Some legal trouble with TOR in France +

glymr glymr_darkmoon at
Tue May 16 01:17:49 UTC 2006

Hash: RIPEMD160
User 165 wrote:
> On May 15, 2006, at 5:37 PM, Anthony DiPierro wrote:
>> Remember that by default Tor *does* censor.  Port 25 is blocked
>> by default.  Why is this?
> I don't think that deciding which ports to allow has anything to do
>  with censorship.  Censorship refers to content, not method.
I think this line of discussion is irrelevant anyway, because saying
'we don't censor' yet you are censoring censorship? The bigger issue
is that there is so many zombie machines, this is not about censorship
of email but simply a defense against a very large attacker whose
activities would impact the exit nodes.

And this is why I think that it should not be regarded as censorship
(and I should add, this should be at the discretion of any exit node
operator suffering from law enforcement attention) for a tor user to
block traffic to the IP address(es) related to their enquiry, nor
should it be regarded as spying if the exit node operator wishes to
plug on a forwarder for traffic coming out of the server going to a
specific IP address. I think that tor needs friends in the law
enforcement scene. As I discussed in one of my previous posts, it
would demonstrate to the relevant authority that people using tor are
against the use of their systems for carrying despicable stuff (As I
said just before, this should be at the discretion of the exit node
operator) if they were willing to participate in apprehending the

Unfortunately, regardless of either of these things, when it comes
down to it, driving these types away from tor will not stop them using
anonymity systems of some other type, possibly even illegal ones. I
would say that, just like what the french police did to our friend
running an exit in france, they will see it simply as a dead lead and
not prosecute anyone for it.

Last time I recall looking into it, the police don't go after the big
backbone routers... These large network infrastructure systems most
definitely are neutral to the content. I think it could be argued that
anyone providing content-neutral network services should be treated
the same way.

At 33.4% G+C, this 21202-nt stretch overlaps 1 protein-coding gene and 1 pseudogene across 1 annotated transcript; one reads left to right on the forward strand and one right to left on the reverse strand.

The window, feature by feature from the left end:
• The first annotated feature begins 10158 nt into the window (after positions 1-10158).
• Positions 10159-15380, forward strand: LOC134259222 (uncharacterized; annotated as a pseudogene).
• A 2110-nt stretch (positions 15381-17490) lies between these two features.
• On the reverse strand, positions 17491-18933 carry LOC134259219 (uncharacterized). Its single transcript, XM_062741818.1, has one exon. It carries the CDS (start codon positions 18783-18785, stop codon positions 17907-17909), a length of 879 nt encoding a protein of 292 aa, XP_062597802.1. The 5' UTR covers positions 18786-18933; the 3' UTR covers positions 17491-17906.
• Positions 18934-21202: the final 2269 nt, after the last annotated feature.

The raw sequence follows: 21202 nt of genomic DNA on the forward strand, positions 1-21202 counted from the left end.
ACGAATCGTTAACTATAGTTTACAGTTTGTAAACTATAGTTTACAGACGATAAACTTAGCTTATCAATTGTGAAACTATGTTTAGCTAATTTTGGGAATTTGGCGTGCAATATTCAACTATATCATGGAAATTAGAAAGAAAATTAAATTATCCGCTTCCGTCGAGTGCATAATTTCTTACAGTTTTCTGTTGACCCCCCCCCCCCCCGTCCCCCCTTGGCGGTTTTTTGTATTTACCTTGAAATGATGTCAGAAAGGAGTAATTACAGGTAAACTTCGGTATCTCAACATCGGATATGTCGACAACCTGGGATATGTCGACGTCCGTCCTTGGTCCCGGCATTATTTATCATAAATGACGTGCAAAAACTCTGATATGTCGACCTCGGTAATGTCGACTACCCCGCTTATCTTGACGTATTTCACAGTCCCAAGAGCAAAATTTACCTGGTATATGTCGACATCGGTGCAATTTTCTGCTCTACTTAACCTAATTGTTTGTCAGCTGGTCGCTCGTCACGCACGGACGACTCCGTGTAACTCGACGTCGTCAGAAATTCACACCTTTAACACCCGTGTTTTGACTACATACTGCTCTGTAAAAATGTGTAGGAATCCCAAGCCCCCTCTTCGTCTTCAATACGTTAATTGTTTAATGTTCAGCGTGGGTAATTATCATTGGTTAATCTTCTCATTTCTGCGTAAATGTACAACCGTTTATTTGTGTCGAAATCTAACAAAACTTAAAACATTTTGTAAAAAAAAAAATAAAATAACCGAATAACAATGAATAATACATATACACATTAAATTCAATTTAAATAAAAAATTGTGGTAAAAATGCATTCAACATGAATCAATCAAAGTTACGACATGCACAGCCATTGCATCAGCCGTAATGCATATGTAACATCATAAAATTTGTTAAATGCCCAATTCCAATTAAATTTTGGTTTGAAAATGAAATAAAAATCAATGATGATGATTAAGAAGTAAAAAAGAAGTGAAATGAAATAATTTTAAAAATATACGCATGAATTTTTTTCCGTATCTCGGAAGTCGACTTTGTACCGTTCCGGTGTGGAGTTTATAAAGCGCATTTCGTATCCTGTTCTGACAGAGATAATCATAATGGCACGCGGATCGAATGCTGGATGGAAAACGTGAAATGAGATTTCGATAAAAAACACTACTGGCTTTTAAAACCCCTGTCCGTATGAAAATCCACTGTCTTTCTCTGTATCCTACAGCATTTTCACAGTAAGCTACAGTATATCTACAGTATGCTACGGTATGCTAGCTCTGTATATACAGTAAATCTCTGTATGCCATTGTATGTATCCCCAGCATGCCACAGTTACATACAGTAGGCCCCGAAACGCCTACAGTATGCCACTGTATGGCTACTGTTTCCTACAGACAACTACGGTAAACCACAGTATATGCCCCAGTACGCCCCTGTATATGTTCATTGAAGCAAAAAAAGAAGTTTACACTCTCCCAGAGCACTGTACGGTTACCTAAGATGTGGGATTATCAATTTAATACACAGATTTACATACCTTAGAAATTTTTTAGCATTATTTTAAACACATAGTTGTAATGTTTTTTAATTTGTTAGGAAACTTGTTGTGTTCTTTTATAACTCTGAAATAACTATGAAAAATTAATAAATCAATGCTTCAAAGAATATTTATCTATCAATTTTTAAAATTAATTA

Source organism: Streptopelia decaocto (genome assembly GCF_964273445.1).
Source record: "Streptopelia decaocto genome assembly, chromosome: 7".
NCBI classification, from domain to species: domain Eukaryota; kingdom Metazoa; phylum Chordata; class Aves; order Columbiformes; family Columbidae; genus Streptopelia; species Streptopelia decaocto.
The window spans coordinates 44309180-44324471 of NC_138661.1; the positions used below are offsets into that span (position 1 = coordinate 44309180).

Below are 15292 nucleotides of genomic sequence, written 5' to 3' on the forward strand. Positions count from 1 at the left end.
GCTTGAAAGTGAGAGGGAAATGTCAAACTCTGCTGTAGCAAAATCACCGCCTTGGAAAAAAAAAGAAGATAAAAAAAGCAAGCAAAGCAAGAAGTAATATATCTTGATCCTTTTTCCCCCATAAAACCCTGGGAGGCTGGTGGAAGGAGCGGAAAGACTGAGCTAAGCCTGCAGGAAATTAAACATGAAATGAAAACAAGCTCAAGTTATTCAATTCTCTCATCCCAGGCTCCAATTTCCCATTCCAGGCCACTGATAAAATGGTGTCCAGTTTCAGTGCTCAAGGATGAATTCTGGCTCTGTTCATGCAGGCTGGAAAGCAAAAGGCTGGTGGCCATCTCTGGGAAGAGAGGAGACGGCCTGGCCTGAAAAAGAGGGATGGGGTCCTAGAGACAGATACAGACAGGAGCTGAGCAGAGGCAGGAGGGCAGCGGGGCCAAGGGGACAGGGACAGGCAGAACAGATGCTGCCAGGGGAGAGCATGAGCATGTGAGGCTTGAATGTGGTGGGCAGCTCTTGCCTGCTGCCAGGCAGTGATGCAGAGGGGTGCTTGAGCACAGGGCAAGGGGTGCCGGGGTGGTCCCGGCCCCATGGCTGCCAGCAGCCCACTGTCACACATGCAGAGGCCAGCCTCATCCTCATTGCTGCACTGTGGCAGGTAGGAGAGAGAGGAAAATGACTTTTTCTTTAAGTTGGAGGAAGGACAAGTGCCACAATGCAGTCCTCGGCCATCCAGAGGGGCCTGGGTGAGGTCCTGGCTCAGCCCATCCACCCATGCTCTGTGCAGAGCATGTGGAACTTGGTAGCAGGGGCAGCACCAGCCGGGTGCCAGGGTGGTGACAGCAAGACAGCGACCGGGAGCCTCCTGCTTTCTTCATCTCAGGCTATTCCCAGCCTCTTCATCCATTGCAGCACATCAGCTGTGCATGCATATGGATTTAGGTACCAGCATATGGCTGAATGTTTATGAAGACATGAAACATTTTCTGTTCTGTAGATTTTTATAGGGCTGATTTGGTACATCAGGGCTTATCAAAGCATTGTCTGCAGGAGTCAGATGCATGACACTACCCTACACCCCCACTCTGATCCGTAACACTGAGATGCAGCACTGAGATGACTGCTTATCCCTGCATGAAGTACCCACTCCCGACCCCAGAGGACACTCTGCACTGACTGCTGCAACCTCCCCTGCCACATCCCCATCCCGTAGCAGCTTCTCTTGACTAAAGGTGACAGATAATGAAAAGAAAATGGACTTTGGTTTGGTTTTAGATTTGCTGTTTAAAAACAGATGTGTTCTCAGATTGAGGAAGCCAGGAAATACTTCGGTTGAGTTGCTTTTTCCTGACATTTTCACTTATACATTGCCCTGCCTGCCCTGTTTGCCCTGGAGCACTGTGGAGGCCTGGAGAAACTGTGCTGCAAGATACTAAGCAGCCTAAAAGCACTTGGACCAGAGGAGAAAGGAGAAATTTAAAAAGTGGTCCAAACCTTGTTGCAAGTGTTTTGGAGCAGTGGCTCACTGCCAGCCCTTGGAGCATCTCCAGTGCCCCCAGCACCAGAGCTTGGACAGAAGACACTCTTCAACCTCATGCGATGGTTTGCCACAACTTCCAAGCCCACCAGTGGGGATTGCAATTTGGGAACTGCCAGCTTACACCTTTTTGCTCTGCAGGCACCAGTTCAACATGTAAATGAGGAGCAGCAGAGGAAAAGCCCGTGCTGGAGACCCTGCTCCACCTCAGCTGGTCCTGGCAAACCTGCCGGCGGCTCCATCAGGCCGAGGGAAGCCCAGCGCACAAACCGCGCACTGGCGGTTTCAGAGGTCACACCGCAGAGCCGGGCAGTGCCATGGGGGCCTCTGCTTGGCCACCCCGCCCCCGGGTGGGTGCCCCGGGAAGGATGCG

The crux of the matter is, tor exit nodes, as eugene explained in a
response to my set of ideas post, don't use locality to select exit
points. This means that tor exit nodes could carry traffic for these
low-lifes from any country in the world. It's not possible, given the
architecture, to trace anything through tor, nor is it possible to
even be sure that anyone whose traffic comes out of an exit node, is
even in their jurisdiction.

I think this last point is the most important point. Any tor exit node
operator can use this as a defense - The traffic could be originating,
literally, anywhere in the world, and thus this puts it in this funny
little grey area where they cannot assert the traffic is even in their
jurisdiction. It is my opinion that this will be quickly surmised by
the law enforcement folks anyway. Not even tapping or hacking the
server or taking its crypto will help them in the slightest in their

Will this cause them to look upon tor in a negative light? I don't
know. I would hope not. If there's one thing that cops don't like
doing, that is stepping on the toes of someone in another
jurisdiction. Mainly because of the whoopass can that usually gets
opened on them.However, one thing the law enforcement *could* do is
interdict at the hosting provider of the site they are trying to get
both it and its users nailed, make the isp block traffic from tor exit
nodes, without the site operator's awareness of this, and this would
drive the users onto non-tor connections or other proxy systems, and
increase the effectiveness of their honeypot type operation on the
site. And this is something that the exit node operator can
practically make any impact on, since as I pointed out earlier in this
post, it is just as likely that the suspect could emerge out of any
tor exit node on the network.

And this could be a way to get around any possible issues with the
outlawing of tor. Put this idea out there, of blocking tor exits to
honeypot sites. Simple solution. Doesn't affect anyone except those
they are trying to catch out. Tor is not the problem. I don't think
the police will even see it as a problem, cos I'm sure it's obvious to
them the potential tor has for their undercover online work. This is
something talked about in the faq and on the website, and any efforts
to inform the law enforcement of its potential uses, if there isn't
already knowledge of this, will make them unwilling to accept it being
outlawed in their jurisdiction if it is a critical and low-cost way
for them to provide anonymity to their undercover agents. Police are,
despite what they show on stupid cop shows, averse to wasting money on
anything that they don't have to waste their money on. The NSA is a
whole different kettle of fish, but cops don't put taps on lines
unless they are very confident it will lead to evidence that can be
used to prosecute. The cost of establishing and monitoring these taps
is quite high, I don't know exactly how high, but if the cost
outweighs value of the crime or the PR yield of it, they won't do it.
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